“He always was looking for something to do,” Gilda said. “The only time he was quiet was when he was asleep.”

When he was 4, Matt watched his brother play soccer and cried because he wasn’t allowed to play. But he participated in soccer, baseball, basketball, gymnastics, karate and swimming, although his father wouldn’t let him play football until he was 7.

“He actually wanted me to play baseball or golf,” Matt said. “He said you could play those until you’re 40.”

Gene, after all, didn’t pursue the NFL largely because of three knee operations in college.

He coached his boys in numerous sports, although he headed to his office with Shell at 4:30 a.m.

“Gene was such an involved parent,” said Gilda, who did her part as well, hosting film sessions at the house. “He didn’t give them opportunities [to get in trouble]. Things were always so structured.”

As he looked back, though, Matt said he was thankful his parents provided such a great childhood for him and his brother.

“I appreciate and respect my mom and dad for how they raised us,” Matt said. “They provided more than enough for me and my brother to be successful.”

Unusual drive

When Matt first said he wanted to be a professional football player, Gene told him he’d have to work harder than anyone else.

“That must have been a profound statement because he always worked harder than everyone else,” Gene said.

And he started young.

When he was 8, Matt’s father bought a pull-up bar that attached to the top of the door. Every night, Matt would jump up, grab the bar and do as many pull-ups as he could.

When he was 10, Matt read a story that said carbonated beverages can lead to cramping.

He hasn’t had a soda since.

When he was 16, unprompted by his parents, Matt headed to Sunday school at 8:45 a.m. every week.

His parents would show up for the 11 a.m. service.

And before his freshman year at Tulane, Matt’s mother discovered him outside their house, running sprints in the street — at 1:30 in the morning.

“He has an unparalleled work ethic,” said Greg Davis, the running backs coach at Tulane. “Nobody’s going to outwork him.”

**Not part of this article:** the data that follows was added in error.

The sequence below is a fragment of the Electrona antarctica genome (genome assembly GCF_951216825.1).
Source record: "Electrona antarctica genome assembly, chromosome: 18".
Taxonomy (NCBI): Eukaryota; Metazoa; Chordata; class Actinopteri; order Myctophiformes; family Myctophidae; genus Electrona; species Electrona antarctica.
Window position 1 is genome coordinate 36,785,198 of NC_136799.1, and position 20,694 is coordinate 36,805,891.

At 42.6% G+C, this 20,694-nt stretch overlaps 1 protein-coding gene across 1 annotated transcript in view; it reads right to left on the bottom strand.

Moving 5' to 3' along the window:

After dominating at Slidell High School, Matt only received two scholarship offers, one from Tulane (where his father went) and one from McNeese State (where his brother went).

Upon arriving at Tulane, the Green Wave had a junior who had played behind Mewelde Moore, only the second NCAA player to gain 4,000 rushing yards and 2,000 receiving yards. The coaching staff also had recruited three other running backs, including a highly touted one from Houston.

“Matt was the least recruited of the bunch,” Davis said.

Gene told Matt he should expect to be redshirted.

But after only a couple of spring practices, Davis and other coaches recognized Matt’s intelligence and athleticism.

Within two weeks, after starting at the bottom of a crowded depth chart, Matt climbed to No. 2. He started his first game in November, gaining 216 yards and scoring four touchdowns against Army.

“I don’t buy the hype thing,” Matt said. “You still got to go out and play.”

Whether the Bears give him the extension he wants or not, Forte intends to honor his rookie contract.

But he also suggested that waiting could make contract talks next year “more difficult.”

“You push your body to the limit all the time, and you produce,” Matt said, “you feel you should be compensated. I’ve heard Emmitt Smith say plenty of times: ‘A team always likes you to commit to them.’ ’’

But will the Bears commit to him?

Matt, 25, got married in July, and he has an infant boy, which makes security all the more important.

“The motivation is to provide for my family,” he said. “You can’t play this game forever. I like Chicago, and you want an extension so you could play your whole career here.”